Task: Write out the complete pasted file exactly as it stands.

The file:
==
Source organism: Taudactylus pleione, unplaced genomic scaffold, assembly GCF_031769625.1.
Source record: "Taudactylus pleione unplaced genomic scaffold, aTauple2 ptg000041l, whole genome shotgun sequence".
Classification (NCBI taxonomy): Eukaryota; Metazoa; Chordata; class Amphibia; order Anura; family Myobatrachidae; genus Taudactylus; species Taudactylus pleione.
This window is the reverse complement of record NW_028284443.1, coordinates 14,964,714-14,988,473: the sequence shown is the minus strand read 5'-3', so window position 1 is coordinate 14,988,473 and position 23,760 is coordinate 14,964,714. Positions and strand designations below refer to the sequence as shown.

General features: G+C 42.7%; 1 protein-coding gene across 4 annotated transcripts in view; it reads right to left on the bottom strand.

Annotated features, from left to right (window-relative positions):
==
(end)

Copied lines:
Source organism: Taudactylus pleione, unplaced genomic scaffold, assembly GCF_031769625.1.
Source record: "Taudactylus pleione unplaced genomic scaffold, aTauple2 ptg000041l, whole genome shotgun sequence".
Classification (NCBI taxonomy): Eukaryota; Metazoa; Chordata; class Amphibia; order Anura; family Myobatrachidae; genus Taudactylus; species Taudactylus pleione.
This window is the reverse complement of record NW_028284443.1, coordinates 14,964,714-14,988,473: the sequence shown is the minus strand read 5'-3', so window position 1 is coordinate 14,988,473 and position 23,760 is coordinate 14,964,714. Positions and strand designations below refer to the sequence as shown.

General features: G+C 42.7%; 1 protein-coding gene across 4 annotated transcripts in view; it reads right to left on the bottom strand.

Annotated features, from left to right (window-relative positions):